Theories on conception defined womanhood, with reproductive power correlating definitions of femininity. Genital composition, however, remained the quintessential reference point of sex difference articulation throughout this period. The latter viewpoint was consistently supported with suras (Qur’anic passages) noting God’s creation as either male or female. Interestingly, Muslim scholars positioned hermaphrodites within suras as well. Sex differences became an important point of contestation within various Islamic jurisprudences, specifically in relation to inheritance and other legal matters where sex-based status dictated outcomes.
While collectively Muslim scholars contended that women’s sexual behavior was submissive on the pretexts of health, Ibn Qayyim al-Jawziyah, Gadelrab demonstrates, articulated his opinion on women’s submissiveness based on health only. We learn that Al-Jawziyah’s theory that women should be “done to and not doers” (p. 43) was promoted in sexual education campaigns that encouraged husbands to always be on top during intercourse. Although the author does not discuss the legacies of bimaristans (medieval Islamic hospitals), she does trace the establishment of Egypt’s first modern medical college and hospital, Abu Za’bal, which was later moved and became the Qasr ‘Aini hospital as part of Muhammad Ali’s effort to standardize medical curricula in the territories he governed. This transition marked the beginning of new approaches to sex and sexual education. Regulatory measures and social norms were redefined through colonial hegemonic projects, such as venereal disease eradication campaigns, which were supported by local stakeholders composed mainly of leading members of the medical and religious communities.
The book is filled with under-investigated topics such as the relationship between Islam and modernity, as well as the debate surrounding chastity and the veil. We learn that nineteenth-century Muslim scholars promoted an image of a free but chaste modern Egyptian woman represented through the veil. The scholars were in agreement that the veiling process was not merely the covering of the hair with the hijab. Veiling, they argued, necessitated “a cover over the whole of [a] wom[a]n’s body, and her seclusion to her house” (p. 99), which she could leave only in an emergency or on special occasions. As such, contemporary nineteenth-century scholarship articulated sex differences through the emphasis on strict Islamic traditions of gender segregation. When opposition called for banning the veil, controversy and staunch counter-discourse arose, advocating stricter social bondages. Gadelrab asserts that Victorian morals and sexual values echoed the sentiments of contemporary nineteenth-century Muslim scholarship on the modern Egyptian woman. Both colonial and anti-colonial debates adopted traditional Islam’s stance on sex and sexuality.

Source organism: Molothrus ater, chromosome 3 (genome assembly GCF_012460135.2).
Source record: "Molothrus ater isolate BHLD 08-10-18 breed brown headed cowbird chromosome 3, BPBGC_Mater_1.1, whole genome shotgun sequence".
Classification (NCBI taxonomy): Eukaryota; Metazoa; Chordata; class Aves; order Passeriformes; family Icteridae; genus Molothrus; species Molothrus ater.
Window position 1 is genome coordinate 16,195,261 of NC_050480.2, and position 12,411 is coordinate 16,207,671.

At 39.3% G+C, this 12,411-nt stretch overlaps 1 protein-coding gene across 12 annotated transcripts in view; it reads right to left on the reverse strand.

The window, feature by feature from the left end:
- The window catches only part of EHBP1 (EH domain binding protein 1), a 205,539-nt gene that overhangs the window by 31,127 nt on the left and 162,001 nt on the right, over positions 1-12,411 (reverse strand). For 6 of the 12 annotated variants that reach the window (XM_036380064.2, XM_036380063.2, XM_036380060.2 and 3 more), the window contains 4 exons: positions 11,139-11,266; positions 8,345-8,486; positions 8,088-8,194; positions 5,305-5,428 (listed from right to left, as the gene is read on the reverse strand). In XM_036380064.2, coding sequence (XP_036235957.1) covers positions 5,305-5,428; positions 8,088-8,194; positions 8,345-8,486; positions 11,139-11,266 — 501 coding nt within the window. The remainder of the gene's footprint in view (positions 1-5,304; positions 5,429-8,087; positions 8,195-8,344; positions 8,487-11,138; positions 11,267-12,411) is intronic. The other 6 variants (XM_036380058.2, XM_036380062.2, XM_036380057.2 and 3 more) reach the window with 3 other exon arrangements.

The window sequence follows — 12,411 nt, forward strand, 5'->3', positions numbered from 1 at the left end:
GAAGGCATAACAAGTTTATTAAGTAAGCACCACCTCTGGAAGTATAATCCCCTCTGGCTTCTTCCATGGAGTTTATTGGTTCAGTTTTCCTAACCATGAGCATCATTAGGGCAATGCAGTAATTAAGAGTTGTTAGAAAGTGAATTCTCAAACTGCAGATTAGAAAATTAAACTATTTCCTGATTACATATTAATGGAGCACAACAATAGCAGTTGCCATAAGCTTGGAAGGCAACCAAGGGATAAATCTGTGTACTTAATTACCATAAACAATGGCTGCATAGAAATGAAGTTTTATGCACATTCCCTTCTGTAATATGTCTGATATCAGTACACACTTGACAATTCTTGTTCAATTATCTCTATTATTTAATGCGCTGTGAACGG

Traditionally, topics on sex and sexuality were approached through moral codification (hygiene and sexual conduct) and criminal law (inheritance, adultery, and other sex-related crimes). While the fiqh (Islamic jurisprudence) required knowledge of Sharia law, it was through the fatwa (Islamic decree) that muftis reached the popular classes of Egyptians. Gadelrab examines a large number of fatwas and concludes that proper and forbidden behaviors were outlined through explanations of conduct concerning “marriage, divorce, licit and illicit sexual behaviour” (p. 109). One Grand Mufti, Gadelrab tells us, issued a fatwa explaining the non-Islamic nature of polygamy along religious and cultural terms. This decree ran contradictory to the lives of the Prophet Muhammad and his disciples. Astonishingly, the mufti argued that polygamy was in fact a Germanic practice that occurred when resources were abundant. We learn how Muslim leaders’ opinions varied as Qur’anic phrases were interpreted and reinterpreted in order to regulate sexual conduct and specifically to prohibit polygamy and sexual slavery.
In Islamic jurisprudence, zina (sexual intercourse outside of marriage) was another major point of contestation for Islamic scholars. Gadelrab demonstrates that although the Qur’an forbids zina and defines it as a crime against morality, highlighting its punishment and even outlining the necessary number of witnesses required to convict those accused of committing it, it was often tolerated and even defended by some muftis. While numerous Qur’anic verses proscribe zina as haram (forbidden), some points in the hadith (description of the habits, actions, and words of Muhammad) allude to its permissibility in certain situations. In the case of prostitution as a practice, Egyptian Muslim scholars abhorred it, but it remained co-existent with other prohibited social practices such as drinking and gambling. Gadelrab notes that while prostitution was disavowed in rhetoric, Egyptian society tolerated red-light districts. In fact, it was not until the state legalized the practice following increased British pressure that Muslim scholars, the medical community, nationalists, and feminists alike collaborated in a public campaign to criminalize it. Citing immorality, poor hygiene, and imperial and patriarchal subjugations, this collaborative effort succeeded in abolishing prostitution, at least as a state-recognized occupation. But, as Gadelrab alludes, sex work remained prominent in ‘tolerated’ red-light districts.